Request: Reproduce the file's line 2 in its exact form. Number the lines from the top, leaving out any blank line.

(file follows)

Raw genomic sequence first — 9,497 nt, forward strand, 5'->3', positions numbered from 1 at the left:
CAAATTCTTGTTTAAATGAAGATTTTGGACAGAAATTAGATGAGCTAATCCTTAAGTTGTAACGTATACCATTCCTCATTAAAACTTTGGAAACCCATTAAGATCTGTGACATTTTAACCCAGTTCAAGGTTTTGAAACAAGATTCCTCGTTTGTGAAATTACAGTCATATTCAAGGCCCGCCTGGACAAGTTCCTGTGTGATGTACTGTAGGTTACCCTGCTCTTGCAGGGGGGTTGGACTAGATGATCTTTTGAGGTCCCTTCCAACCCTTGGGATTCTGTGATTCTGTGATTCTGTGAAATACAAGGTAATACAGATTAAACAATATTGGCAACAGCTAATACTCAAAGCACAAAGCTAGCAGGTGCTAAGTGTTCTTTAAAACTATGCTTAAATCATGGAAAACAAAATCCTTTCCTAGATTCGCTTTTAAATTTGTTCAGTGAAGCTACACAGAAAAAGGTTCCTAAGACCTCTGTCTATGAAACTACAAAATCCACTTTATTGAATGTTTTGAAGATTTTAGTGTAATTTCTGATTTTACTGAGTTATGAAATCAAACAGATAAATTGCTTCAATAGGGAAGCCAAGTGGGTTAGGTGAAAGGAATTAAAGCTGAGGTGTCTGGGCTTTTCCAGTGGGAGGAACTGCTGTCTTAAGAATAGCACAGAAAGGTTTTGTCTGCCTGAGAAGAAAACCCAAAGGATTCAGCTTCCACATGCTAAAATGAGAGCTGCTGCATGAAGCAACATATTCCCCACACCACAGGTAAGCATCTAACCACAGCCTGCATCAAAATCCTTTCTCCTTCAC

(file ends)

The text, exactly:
CAAATTCTTGTTTAAATGAAGATTTTGGACAGAAATTAGATGAGCTAATCCTTAAGTTGTAACGTATACCATTCCTCATTAAAACTTTGGAAACCCATTAAGATCTGTGACATTTTAACCCAGTTCAAGGTTTTGAAACAAGATTCCTCGTTTGTGAAATTACAGTCATATTCAAGGCCCGCCTGGACAAGTTCCTGTGTGATGTACTGTAGGTTACCCTGCTCTTGCAGGGGGGTTGGACTAGATGATCTTTTGAGGTCCCTTCCAACCCTTGGGATTCTGTGATTCTGTGATTCTGTGAAATACAAGGTAATACAGATTAAACAATATTGGCAACAGCTAATACTCAAAGCACAAAGCTAGCAGGTGCTAAGTGTTCTTTAAAACTATGCTTAAATCATGGAAAACAAAATCCTTTCCTAGATTCGCTTTTAAATTTGTTCAGTGAAGCTACACAGAAAAAGGTTCCTAAGACCTCTGTCTATGAAACTACAAAATCCACTTTATTGAATGTTTTGAAGATTTTAGTGTAATTTCTGATTTTACTGAGTTATGAAATCAAACAGATAAATTGCTTCAATAGGGAAGCCAAGTGGGTTAGGTGAAAGGAATTAAAGCTGAGGTGTCTGGGCTTTTCCAGTGGGAGGAACTGCTGTCTTAAGAATAGCACAGAAAGGTTTTGTCTGCCTGAGAAGAAAACCCAAAGGATTCAGCTTCCACATGCTAAAATGAGAGCTGCTGCATGAAGCAACATATTCCCCACACCACAGGTAAGCATCTAACCACAGCCTGCATCAAAATCCTTTCTCCTTCAC